The Redskins' intransigent owner, George Preston Marshall, kept the team in the nation's capital lily-white until 16 years after the NFL was integrated
Hours before the Los Angeles Rams played the Washington Redskins on Dec. 5, 1948, the attendant at the players' entrance to D.C.'s Griffith Stadium refused to admit the Rams' black running back, Kenny Washington. It wasn't until a team official was summoned to the gate that Washington was finally let in. Washington would never forget the incident, but it didn't surprise him: He knew that the sudden whitening of the NFL after 1933 had coincided with the ascension of George Preston Marshall to majority ownership of the Redskins.
In 1937, angered by meager support from fans and the press, Marshall had moved the Redskins from Boston to his hometown, D.C. The nation's capital was segregated then, and Marshall was determined to keep his team as white as the full-page newspaper ad he once ran for his laundry chain, empty except for small type at the bottom that read, THIS SPACE WAS CLEANED BY PALACE LAUNDRY. He ordered the Redskins Band to play Dixie before games and eventually changed a line in Hail to the Redskins, the team's fight song, from "fight for old D.C." to "fight for old Dixie."
From the NFL's reintegration in 1946 until Marshall was incapacitated by a stroke in 1963, the Redskins had just three winning seasons, yet the owner resolutely refused to change. Even as Washington Post columnist Shirley Povich made sport of how "the Redskins' end zone has frequently been integrated by Negro players," Marshall insisted, "We'll start signing Negroes when the Harlem Globetrotters start signing whites."
When President John F. Kennedy took office in 1961, the Redskins had just drafted 20 more white players in the aftermath of a 1-9-2 season. On March 24 Interior Secretary Stewart Udall notified Marshall that the new D.C. Stadium, for which Marshall had just signed a 30-year lease, was being built with public funds in Anacostia Park and therefore was part of the Capitol Parks system, which fell under Udall's jurisdiction. To play in the stadium, Udall declared, the Redskins would have to integrate.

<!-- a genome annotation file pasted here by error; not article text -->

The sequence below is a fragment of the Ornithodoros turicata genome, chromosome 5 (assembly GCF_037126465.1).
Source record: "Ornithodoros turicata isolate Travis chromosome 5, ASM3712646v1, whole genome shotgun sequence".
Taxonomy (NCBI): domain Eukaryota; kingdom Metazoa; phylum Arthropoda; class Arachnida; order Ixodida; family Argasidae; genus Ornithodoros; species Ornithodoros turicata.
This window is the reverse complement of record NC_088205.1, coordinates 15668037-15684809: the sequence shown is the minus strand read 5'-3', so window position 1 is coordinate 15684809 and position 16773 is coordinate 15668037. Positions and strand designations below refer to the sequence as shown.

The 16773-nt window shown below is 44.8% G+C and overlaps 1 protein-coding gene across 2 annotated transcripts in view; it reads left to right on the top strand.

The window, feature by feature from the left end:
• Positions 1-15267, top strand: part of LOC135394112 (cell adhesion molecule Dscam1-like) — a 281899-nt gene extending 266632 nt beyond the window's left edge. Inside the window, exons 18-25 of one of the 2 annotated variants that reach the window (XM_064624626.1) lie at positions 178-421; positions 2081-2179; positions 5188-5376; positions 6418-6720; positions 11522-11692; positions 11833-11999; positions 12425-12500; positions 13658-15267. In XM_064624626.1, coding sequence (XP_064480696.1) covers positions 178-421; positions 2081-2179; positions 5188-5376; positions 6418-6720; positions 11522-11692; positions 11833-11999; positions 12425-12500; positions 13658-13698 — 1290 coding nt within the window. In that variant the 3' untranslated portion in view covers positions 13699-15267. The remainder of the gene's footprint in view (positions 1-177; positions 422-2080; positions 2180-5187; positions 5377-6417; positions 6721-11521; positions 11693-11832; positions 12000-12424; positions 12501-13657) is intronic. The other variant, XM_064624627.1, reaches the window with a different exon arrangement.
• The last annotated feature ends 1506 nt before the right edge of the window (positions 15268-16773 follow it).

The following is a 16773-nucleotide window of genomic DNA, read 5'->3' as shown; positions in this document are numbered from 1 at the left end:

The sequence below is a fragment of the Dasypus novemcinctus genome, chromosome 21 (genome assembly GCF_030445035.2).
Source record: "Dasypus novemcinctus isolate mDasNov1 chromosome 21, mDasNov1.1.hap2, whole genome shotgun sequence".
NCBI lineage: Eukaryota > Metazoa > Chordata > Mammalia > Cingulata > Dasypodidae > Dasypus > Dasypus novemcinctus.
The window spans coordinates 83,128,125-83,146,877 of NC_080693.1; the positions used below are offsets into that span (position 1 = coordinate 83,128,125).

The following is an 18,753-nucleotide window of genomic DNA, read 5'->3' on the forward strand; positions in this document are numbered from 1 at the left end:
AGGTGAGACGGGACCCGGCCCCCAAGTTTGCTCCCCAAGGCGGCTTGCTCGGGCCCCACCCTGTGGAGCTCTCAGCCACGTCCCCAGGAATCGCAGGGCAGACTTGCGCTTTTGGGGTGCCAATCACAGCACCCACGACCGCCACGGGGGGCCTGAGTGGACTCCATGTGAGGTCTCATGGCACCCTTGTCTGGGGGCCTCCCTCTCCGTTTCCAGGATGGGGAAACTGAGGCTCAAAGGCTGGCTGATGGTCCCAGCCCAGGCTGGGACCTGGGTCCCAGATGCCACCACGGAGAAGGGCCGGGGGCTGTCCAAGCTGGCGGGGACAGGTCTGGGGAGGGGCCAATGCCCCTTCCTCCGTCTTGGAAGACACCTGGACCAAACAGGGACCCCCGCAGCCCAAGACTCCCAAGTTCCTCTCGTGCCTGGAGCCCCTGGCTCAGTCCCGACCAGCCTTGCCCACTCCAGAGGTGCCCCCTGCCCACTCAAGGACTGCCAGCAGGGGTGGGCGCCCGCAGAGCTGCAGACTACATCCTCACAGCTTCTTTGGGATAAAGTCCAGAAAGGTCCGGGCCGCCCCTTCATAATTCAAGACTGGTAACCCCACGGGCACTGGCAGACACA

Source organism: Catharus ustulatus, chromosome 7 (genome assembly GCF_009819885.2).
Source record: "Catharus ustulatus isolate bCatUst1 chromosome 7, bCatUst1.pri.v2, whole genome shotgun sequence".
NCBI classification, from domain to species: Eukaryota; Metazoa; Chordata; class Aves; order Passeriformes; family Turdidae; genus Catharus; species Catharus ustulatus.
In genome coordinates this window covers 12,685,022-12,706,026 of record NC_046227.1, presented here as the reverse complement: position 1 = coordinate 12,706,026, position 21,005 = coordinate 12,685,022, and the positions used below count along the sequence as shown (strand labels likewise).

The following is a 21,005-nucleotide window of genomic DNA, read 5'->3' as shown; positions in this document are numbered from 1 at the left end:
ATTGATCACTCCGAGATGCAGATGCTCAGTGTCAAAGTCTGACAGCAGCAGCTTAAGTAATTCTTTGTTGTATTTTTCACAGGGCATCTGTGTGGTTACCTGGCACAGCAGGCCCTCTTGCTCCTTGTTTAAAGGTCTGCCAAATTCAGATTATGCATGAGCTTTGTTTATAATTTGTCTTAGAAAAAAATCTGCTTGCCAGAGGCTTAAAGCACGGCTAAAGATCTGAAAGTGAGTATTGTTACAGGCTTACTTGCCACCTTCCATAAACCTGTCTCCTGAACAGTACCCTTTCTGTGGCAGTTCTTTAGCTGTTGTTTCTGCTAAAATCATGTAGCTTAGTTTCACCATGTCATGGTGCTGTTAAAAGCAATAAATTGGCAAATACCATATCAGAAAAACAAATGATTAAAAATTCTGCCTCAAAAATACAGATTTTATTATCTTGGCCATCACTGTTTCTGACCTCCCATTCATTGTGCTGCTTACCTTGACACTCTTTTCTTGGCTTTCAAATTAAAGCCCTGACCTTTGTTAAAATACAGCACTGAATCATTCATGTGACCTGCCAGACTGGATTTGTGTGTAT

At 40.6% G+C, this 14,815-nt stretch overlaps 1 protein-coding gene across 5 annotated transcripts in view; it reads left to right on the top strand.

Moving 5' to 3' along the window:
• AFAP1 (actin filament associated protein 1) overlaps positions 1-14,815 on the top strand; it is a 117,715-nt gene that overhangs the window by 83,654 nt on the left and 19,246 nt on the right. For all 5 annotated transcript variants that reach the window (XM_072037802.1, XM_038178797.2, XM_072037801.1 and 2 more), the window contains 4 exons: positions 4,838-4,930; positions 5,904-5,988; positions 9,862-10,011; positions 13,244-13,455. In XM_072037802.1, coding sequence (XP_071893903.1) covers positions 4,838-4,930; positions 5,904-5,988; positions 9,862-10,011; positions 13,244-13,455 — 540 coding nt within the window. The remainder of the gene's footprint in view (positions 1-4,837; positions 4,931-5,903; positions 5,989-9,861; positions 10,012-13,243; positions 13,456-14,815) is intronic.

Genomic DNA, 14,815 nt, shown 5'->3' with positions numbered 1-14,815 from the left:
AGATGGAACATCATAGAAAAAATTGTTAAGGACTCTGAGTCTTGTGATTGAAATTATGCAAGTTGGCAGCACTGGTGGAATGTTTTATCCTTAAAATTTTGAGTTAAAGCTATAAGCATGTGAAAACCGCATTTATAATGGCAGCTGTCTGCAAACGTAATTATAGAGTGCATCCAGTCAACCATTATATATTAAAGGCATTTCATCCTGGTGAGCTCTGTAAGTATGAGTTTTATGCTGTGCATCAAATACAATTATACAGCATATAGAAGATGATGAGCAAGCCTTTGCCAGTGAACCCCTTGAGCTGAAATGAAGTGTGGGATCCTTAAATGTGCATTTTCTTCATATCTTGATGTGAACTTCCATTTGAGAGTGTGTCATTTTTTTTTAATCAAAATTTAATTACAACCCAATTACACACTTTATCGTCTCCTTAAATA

Marshall reacted as defiantly as ever. "I didn't know the government had the right to tell a showman how to cast the play," he said. American Nazi Party members, with no evident sense of irony, demonstrated in D.C. with placards reading KEEP REDSKINS WHITE. With behind-the-scenes pressure from NFL commissioner Pete Rozelle, Marshall finally relented. Udall agreed to let the Redskins use the new stadium as long as they desegregated by the 1962 season. One of the first two blacks to suit up for the team, Bobby Mitchell, would wind up in the Hall of Fame. And with the Redskins under new management, he went to work in the front office when he retired as a player in 1968 and stayed for the next 35 years.
For years the Redskins played an annual exhibition game against the Rams in the L.A. Coliseum to benefit the Los Angeles Times's charities. "My father always played harder against the [Redskins] but wouldn't say why," Kenny Washington Jr. told SI. "After he retired he never went to another one of those games."
Marshall died in 1969 after six years in a vegetative state. In his will he left $6 million for the health, education and welfare of children in greater D.C., with the proviso that none of it be spent "for any purpose which supports or employs the principle of racial integration in any form."